I looked into having a gemological laboratory test for copper and they wanted hundreds of dollars, (It has since gotten better)  That was out of the question since I needed all my resources to buy increasingly expensive, colorful, now maybe cuprian, tourmaline.   After the GIA has finished their work with Laurellite and published two articles in their Gems and Gemology magazine, I sent a Laurellite to a researcher on the west coast.  He worked with spectrometry and color in gemstones, so after we publish an article on Laurellite in a British gemmological magazine, I made arrangements to visit him.  I had very little time to actually have anything tested,( I had the collection along) and the only gemstone I picked out of all of them was the profound round.  Now as I have posted and there are scientific articles about it, spectrometer can determine the existence of copper as a chromophore in tourmaline.  Unfortunately you have to be able to “see” into the very near infrared to determine copper in tourmaline and his spectrometer was deliberately limited to only the visible wavelengths.  So the profound round gave the right partial set of absorption peaks, but it was not definitive.

Finally it was left to me, to purchase a new solid state spectrometer with a broad enough range of sampling, to see the complete picture.  The profound round is cuprian. ( along with quite a few other colorful gemstones from that era).  The mystery of the extra bright, even though it is included, green round has been solved.  I had faith in it and it will be with me until I am no more.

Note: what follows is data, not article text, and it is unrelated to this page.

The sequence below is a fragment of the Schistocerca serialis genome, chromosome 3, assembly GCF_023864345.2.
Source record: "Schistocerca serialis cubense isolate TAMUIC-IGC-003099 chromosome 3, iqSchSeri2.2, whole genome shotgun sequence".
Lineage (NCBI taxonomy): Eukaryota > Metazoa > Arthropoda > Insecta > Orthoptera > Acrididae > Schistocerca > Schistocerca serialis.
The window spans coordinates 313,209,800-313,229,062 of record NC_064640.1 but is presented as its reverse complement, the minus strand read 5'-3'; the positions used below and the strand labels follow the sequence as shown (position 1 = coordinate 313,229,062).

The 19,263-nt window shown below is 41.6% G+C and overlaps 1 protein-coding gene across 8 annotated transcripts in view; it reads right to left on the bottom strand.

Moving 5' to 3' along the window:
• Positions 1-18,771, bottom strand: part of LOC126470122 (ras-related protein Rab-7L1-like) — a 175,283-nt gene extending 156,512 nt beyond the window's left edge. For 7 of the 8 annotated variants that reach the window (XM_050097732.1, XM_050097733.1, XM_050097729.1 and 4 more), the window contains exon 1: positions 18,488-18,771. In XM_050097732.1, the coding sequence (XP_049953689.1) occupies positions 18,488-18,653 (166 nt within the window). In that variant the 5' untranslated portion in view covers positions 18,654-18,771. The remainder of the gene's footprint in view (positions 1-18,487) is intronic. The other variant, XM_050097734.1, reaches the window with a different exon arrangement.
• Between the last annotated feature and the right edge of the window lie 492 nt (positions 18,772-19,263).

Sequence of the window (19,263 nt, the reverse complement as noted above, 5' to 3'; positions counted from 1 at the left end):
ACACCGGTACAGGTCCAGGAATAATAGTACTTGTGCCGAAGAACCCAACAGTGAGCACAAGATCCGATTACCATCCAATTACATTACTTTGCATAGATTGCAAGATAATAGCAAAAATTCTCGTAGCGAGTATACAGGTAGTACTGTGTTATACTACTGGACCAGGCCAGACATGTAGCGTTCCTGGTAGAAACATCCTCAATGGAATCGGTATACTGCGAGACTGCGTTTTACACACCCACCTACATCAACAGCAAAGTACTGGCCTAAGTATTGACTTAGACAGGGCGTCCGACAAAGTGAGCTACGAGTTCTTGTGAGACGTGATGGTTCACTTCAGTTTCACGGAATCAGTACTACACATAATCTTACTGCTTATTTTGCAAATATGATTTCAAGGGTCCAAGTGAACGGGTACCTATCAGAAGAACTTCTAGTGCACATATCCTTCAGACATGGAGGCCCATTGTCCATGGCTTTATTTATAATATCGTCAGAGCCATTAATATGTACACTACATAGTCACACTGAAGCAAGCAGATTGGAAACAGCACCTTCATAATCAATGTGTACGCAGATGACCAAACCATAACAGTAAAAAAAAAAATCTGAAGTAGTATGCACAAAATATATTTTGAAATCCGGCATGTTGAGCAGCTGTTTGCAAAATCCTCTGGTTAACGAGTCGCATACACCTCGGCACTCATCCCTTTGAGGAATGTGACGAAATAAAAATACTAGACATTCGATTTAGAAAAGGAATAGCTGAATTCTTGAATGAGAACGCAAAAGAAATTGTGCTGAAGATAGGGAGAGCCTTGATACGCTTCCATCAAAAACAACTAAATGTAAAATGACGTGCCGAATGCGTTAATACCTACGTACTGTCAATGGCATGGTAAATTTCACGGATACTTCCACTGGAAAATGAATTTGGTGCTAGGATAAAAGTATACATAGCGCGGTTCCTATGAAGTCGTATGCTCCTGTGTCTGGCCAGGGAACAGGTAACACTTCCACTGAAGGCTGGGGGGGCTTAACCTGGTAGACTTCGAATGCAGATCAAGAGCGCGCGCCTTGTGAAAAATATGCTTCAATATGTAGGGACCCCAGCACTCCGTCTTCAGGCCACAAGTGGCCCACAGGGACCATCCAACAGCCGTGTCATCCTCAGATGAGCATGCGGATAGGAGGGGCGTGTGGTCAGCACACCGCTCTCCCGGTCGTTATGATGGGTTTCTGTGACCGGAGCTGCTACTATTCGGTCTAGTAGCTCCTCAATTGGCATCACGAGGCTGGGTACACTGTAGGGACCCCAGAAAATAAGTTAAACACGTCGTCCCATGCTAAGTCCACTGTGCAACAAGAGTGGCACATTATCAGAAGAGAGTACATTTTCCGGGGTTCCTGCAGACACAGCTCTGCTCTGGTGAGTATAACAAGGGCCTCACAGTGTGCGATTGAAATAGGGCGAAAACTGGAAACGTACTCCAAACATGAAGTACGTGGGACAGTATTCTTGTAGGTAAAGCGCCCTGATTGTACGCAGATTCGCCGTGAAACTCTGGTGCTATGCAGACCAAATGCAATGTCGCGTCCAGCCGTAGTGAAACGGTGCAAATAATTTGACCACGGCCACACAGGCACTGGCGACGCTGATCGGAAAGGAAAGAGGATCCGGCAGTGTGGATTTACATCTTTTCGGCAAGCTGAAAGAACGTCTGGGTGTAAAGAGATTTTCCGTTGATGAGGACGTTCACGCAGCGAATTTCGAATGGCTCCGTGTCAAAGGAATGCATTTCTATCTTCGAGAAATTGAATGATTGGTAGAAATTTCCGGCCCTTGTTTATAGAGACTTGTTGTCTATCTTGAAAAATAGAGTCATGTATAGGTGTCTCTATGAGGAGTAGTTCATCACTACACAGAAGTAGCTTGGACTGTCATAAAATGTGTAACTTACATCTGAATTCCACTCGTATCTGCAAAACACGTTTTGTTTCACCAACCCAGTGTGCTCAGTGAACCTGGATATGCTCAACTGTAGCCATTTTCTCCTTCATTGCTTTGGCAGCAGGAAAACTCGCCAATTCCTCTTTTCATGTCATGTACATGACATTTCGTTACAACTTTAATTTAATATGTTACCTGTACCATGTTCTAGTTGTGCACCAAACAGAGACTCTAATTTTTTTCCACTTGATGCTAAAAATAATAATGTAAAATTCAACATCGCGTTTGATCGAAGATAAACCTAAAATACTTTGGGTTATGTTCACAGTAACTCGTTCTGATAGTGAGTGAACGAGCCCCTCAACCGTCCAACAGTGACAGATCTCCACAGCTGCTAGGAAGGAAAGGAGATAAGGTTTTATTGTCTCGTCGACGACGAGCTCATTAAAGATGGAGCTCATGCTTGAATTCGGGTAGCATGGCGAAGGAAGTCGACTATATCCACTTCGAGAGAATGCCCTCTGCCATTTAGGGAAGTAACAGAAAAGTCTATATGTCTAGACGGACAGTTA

The profound round weighs 6.03 carats and is beautiful in some eyes.



About Bruce Fry

I was born in Summit, NJ in 1947 and graduated from Summit High School in 1966. I graduated from the Colorado School of Mines in 1970 and after spending another year in graduate school, I left to see the world of Brazil. After spending some more time discovering myself, I ended up working for the Commonwealth of Pennsylvania for 32 years as an Air Quality Engineer in the Department of Environmental Protection. I retired in 2007 and took up faceting gemstones again after a long hiatus that reached back to my twenties. I had started cutting cabochons when I was 13 and bought my first faceting machine when I was 15, but ran out of money and time until I retired. My great love in gemology is tourmaline and the collection presented here represents my effort to get as much beauty and variety in the colors of tourmaline as I can. I was particularly lucky in being able to get unheated cuprian tourmaline before copper was discovered in gem grade tourmaline from Mozambique.